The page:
Macdonald-Laurier InstituteIt has become fashionable to declare the Trans-Pacific Partnership intellectual property provisions a disaster for innovation in Canada, writes Richard C. Owens. But that doesn’t make it right.

By Richard C. Owens, May 13, 2016

Even in the law and innovation communities it has become fashionable in Canada to be critical of intellectual property. The intellectual property provisions of the Trans-Pacific Partnership, which when implemented will strengthen IP rules generally among signatories, are prey to this fashion.

While the right sometimes will criticize IP as monopolistic, the left, perhaps because it tends to be critical of property in general, is the more common breeding ground of critics. The Broadbent Institute, Professor Michael Geist of the University of Ottawa, Joseph Stiglitz of Columbia University, Munk Centre denizens Dan Breznitz and David Wolfe, Brock University Professor Blayne Haggart and of course, Jim Balsillie, all have recently published or had reported criticisms of the TPP IP chapter. I extensively critiqued such criticism in a paper published by the Macdonald-Laurier Institute, Debunking Alarmism Over the TPP and IP. Alas, that paper did not stem the critical flow. TPP negativism has been abetted by the media who uncritically report it, often without balancing perspectives. As we can see from the US election debate, the neo-liberal orthodoxy of the benefits of free trade is not so securely ensconced in public opinion that it, and the reason and research behind it, do not need restatement and reinforcement.

Various arguments are raised against the TPP. One broad class of argument is that Canada lacks innovation capability and will therefore be disadvantaged in the world in which the TPP is implemented. This is premised on the notions that additional IP protection will stymie innovation (not so), and that Canada is in a negative balance of trade position in IP-protected goods and therefore will suffer economically if IP rights are extended. Most simply, and like so many arguments against the IP provisions of the TPP, this one falls down on the fact that the TPP makes virtually no significant changes to Canada’s IP regime. Moreover, by strengthening the IP regimes of our trading partners it can only help Canadians and improve the balance of trade. And, studies show the implementation of the TPP to have a minimal negative or a positive effect on Canada economically.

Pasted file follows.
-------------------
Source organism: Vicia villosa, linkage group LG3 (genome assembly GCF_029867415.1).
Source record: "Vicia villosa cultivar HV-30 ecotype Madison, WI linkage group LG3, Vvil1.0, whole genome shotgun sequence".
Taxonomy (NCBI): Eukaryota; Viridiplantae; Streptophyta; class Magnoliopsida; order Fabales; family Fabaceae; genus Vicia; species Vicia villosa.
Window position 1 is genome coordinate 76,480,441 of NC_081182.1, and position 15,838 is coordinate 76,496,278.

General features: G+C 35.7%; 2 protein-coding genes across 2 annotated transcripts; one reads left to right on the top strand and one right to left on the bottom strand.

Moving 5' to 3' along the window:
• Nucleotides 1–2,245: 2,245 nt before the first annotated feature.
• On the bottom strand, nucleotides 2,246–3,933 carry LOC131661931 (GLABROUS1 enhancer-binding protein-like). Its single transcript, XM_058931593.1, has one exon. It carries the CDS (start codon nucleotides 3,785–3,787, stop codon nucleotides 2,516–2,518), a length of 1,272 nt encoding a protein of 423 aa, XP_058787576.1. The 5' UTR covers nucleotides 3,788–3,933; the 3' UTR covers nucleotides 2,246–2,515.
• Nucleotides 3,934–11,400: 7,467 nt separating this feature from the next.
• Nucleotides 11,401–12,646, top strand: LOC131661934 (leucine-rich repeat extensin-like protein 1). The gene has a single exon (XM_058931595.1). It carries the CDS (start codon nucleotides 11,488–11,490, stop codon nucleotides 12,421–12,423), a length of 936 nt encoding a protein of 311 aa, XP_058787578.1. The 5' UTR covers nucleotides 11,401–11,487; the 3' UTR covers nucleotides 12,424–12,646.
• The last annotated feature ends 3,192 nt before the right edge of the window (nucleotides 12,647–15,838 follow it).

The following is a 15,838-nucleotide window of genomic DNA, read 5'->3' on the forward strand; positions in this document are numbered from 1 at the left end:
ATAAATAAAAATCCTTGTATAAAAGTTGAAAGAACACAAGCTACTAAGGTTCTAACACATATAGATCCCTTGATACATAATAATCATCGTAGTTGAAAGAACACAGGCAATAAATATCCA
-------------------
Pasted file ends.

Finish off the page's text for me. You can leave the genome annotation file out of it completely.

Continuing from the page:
It is also suggested that the way to address the problem of insufficient innovation in Canada is to weaken its IP legal regime. From this perspective, the TPP is seen to be problematic for locking us into excessive IP rights, preventing future loosening to spur innovation. But in fact Canada, while admittedly having a great deal to improve upon, has an innovative economy ranking surprisingly high in some criteria — for instance, R&D investment and attractiveness to venture capital — in the recent (4th) edition of the U.S. Chamber of Commerce’s annual International IP Index. To suggest that Canada’s innovation would be spurred by cutting back on IP protection is counterintuitive and not borne out by the literature. Moreover, to cut back our IP regime is unrealistic and would conflict with existing treaties.

Critics often seem not to fully grasp the admittedly complex provisions of the TPP and of Canada’s background IP regime. Sometimes their criticisms are deliberately evasive, other times they seem to stem from insufficient attention to the TPP text. Critics seem to feel free to speak fairly broadly against the TPP. One critic for instance states simply in the Globe that “the sections on intellectual property rights, foreign investment rules and trade secrets are particularly troubling.” without elaboration. It seems to be simply taken as read.

Whatever makes it fashionable to oppose property rights and free trade, it has become especially important for IP and trade scholars to continue to articulate disciplined insights and empirical study over ideological and political rhetoric. The great importance of IP rules to the innovation economy will be extensively analyzed in an upcoming report on Canada’s IP regime to be published by the MLI. There is not space here for a comprehensive rebuttal of TPP iconoclasm. But it is fair to ask why critics should make easy, populist slanders of the TPP, while it falls to those of us who actually have read it carefully to muster a point by point defence. It is time for more balance in the debate of trade and IP.

Richard C. Owens is an adjunct professor at the University of Toronto Faculty of Law.